Unfortunately, CNN.com's "What is Ehlers-Danlos Syndrome?" fails to provide a clear, current, comprehensive portrait of the disease and its sufferers. Instead, readers were treated to some ominously black and white photos of a "bendy person" and her "stretchy skin."
Rather than interviewing numerous physicians, patients, and families, CNN Medical Correspondent Elizabeth Cohen relied on one patient, and one physician, Salman Kirmani, MBBS, a pediatric endocrinologist/geneticist, who is cast as "an expert on EDS at the Mayo Clinic," even though we could not find Kirmani listed ANYWHERE as an author of ANY EDS-related research.
While most of the article was the standard discussion outlining the history, the variations, and the rarity of the disease, some of Kirmani's statements, and CNN's interpretation of his statements, sparked the INTENSE ire of Ehlers-Danlos sufferers. YOU BLEW IT, CNN! Please fix it!
For your convenience, we have bracketed our comments inside the CNN blockquote:
Unfortunately, there is no cure, but Kirmani recommends seeking treatment from a team who knows and understands EDS. [Since so few physicians "know and understand EDS, does Kirmani realize that a team is almost impossible to assemble outside of a major, elite teaching hospital.]
“Even though we have no cure, we can certainly manage the complications quite adequately,” he said. [We know of few EDS sufferers who have experienced having their complications managed "adequately," let alone "quite adequately."]
Managing the symptoms often involves physical therapy to strengthen muscles and over-the-counter drugs for pain. [Many EDS patients cannot tolerate standard physical therapy and mobility issues make it difficult to travel to and from multiple weekly appointments. EDS sufferers were not polite in there reaction to "over-the-counter drugs" providing significant relief from chronic pain.]Ultimately, CNN's article does more harm than good in that it perpetuates the misconception that Ehlers-Danlos Syndrome is simply a benign hyper-mobility disorder. Worse, because the article was picked up by countless television news partners, the effect of this disinformation will take a long time to erase.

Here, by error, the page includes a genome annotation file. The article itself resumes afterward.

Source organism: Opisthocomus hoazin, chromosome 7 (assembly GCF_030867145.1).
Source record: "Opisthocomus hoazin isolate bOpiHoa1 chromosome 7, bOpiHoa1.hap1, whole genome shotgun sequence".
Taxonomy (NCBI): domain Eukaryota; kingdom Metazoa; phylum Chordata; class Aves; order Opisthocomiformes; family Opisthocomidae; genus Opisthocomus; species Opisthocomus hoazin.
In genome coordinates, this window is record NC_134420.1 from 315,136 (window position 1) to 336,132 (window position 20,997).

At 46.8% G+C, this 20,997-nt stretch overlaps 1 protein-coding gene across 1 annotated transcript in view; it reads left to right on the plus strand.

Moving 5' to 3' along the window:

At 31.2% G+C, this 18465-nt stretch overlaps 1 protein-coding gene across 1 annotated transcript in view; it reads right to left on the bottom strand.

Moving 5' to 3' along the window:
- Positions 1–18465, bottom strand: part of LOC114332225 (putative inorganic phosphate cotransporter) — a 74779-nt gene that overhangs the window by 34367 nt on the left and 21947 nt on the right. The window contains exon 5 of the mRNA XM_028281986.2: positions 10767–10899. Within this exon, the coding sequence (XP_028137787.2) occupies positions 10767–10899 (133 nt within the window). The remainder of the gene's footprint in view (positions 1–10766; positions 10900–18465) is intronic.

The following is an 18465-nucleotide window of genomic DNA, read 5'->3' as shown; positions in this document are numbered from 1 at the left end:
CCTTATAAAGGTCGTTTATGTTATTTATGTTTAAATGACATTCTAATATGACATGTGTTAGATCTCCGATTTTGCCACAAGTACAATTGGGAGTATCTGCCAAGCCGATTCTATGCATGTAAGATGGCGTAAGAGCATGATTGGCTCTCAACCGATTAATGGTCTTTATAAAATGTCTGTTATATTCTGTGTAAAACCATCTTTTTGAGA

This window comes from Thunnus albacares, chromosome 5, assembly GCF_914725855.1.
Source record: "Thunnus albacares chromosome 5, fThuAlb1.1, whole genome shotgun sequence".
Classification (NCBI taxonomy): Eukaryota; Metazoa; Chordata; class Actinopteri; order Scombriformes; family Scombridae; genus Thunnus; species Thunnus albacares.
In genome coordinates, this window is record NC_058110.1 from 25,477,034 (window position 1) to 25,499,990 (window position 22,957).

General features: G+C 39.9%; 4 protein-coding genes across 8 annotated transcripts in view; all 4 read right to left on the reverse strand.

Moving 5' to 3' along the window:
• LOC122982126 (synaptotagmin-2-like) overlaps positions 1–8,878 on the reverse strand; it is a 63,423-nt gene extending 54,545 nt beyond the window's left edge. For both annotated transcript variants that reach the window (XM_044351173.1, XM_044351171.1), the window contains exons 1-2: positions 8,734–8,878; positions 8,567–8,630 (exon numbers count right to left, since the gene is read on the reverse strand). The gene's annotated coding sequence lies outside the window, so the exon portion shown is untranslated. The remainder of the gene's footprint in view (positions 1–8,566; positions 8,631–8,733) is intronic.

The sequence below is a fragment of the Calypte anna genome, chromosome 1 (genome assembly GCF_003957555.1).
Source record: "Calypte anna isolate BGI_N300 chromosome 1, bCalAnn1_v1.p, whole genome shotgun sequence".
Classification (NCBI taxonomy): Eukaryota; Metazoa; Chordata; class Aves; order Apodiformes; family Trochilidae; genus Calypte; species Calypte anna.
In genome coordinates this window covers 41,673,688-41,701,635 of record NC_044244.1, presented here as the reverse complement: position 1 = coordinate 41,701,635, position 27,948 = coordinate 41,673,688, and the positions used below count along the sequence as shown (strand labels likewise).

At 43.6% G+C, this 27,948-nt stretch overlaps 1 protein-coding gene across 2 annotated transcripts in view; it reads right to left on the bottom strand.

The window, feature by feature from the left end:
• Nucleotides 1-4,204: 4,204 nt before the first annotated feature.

Patients with EDS may be limited by their fragile skin or bone tissue – Kirmani and his team tell patients to avoid high-risk activities - yet the majority have a normal life expectancy. [Overall, EDS patients may have a near-normal life expectancy. But, patients with the vascular type, often don't make it far beyond 40. Readers were incensed by this lack of understanding and distinction.]
So, for your reading pleasure, we have re-posted the readers' comment below. Please feel free to post something equally scathing to the article comments section right here. Unfortunately, it may require Facebook to post.